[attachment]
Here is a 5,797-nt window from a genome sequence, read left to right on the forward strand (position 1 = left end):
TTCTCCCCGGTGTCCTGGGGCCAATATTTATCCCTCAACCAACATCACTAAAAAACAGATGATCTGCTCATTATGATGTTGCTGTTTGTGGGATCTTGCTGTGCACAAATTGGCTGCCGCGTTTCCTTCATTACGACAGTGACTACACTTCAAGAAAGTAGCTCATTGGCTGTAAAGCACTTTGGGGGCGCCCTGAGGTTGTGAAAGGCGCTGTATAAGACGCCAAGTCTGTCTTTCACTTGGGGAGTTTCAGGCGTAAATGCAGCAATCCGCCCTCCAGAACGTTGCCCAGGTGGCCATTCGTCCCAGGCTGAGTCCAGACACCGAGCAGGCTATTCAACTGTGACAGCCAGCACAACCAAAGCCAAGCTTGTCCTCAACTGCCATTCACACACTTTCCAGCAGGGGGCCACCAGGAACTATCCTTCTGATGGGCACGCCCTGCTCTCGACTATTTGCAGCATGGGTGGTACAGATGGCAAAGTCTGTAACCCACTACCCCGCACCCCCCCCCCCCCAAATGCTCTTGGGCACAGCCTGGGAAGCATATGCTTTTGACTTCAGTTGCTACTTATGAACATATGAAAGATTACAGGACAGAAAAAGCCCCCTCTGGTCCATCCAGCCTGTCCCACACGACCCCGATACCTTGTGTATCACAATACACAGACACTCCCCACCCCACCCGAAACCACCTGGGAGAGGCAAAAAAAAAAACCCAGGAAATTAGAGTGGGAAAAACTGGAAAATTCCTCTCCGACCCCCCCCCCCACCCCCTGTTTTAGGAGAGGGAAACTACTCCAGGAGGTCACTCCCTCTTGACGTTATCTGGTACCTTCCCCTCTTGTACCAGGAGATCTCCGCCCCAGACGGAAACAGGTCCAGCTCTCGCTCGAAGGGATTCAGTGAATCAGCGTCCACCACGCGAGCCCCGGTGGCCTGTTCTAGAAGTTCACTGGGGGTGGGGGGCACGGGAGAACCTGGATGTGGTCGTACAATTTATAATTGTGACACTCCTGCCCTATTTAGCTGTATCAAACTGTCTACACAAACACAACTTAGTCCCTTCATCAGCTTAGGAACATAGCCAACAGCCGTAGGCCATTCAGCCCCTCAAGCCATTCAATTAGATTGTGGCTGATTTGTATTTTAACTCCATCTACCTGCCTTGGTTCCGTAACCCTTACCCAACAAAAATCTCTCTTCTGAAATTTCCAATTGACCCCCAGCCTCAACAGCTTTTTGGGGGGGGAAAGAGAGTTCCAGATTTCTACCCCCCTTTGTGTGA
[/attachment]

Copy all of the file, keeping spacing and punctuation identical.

Here is a 5,797-nt window from a genome sequence, read left to right on the forward strand (position 1 = left end):
TTCTCCCCGGTGTCCTGGGGCCAATATTTATCCCTCAACCAACATCACTAAAAAACAGATGATCTGCTCATTATGATGTTGCTGTTTGTGGGATCTTGCTGTGCACAAATTGGCTGCCGCGTTTCCTTCATTACGACAGTGACTACACTTCAAGAAAGTAGCTCATTGGCTGTAAAGCACTTTGGGGGCGCCCTGAGGTTGTGAAAGGCGCTGTATAAGACGCCAAGTCTGTCTTTCACTTGGGGAGTTTCAGGCGTAAATGCAGCAATCCGCCCTCCAGAACGTTGCCCAGGTGGCCATTCGTCCCAGGCTGAGTCCAGACACCGAGCAGGCTATTCAACTGTGACAGCCAGCACAACCAAAGCCAAGCTTGTCCTCAACTGCCATTCACACACTTTCCAGCAGGGGGCCACCAGGAACTATCCTTCTGATGGGCACGCCCTGCTCTCGACTATTTGCAGCATGGGTGGTACAGATGGCAAAGTCTGTAACCCACTACCCCGCACCCCCCCCCCCCCAAATGCTCTTGGGCACAGCCTGGGAAGCATATGCTTTTGACTTCAGTTGCTACTTATGAACATATGAAAGATTACAGGACAGAAAAAGCCCCCTCTGGTCCATCCAGCCTGTCCCACACGACCCCGATACCTTGTGTATCACAATACACAGACACTCCCCACCCCACCCGAAACCACCTGGGAGAGGCAAAAAAAAAAACCCAGGAAATTAGAGTGGGAAAAACTGGAAAATTCCTCTCCGACCCCCCCCCCCACCCCCTGTTTTAGGAGAGGGAAACTACTCCAGGAGGTCACTCCCTCTTGACGTTATCTGGTACCTTCCCCTCTTGTACCAGGAGATCTCCGCCCCAGACGGAAACAGGTCCAGCTCTCGCTCGAAGGGATTCAGTGAATCAGCGTCCACCACGCGAGCCCCGGTGGCCTGTTCTAGAAGTTCACTGGGGGTGGGGGGCACGGGAGAACCTGGATGTGGTCGTACAATTTATAATTGTGACACTCCTGCCCTATTTAGCTGTATCAAACTGTCTACACAAACACAACTTAGTCCCTTCATCAGCTTAGGAACATAGCCAACAGCCGTAGGCCATTCAGCCCCTCAAGCCATTCAATTAGATTGTGGCTGATTTGTATTTTAACTCCATCTACCTGCCTTGGTTCCGTAACCCTTACCCAACAAAAATCTCTCTTCTGAAATTTCCAATTGACCCCCAGCCTCAACAGCTTTTTGGGGGGGGAAAGAGAGTTCCAGATTTCTACCCCCCTTTGTGTGA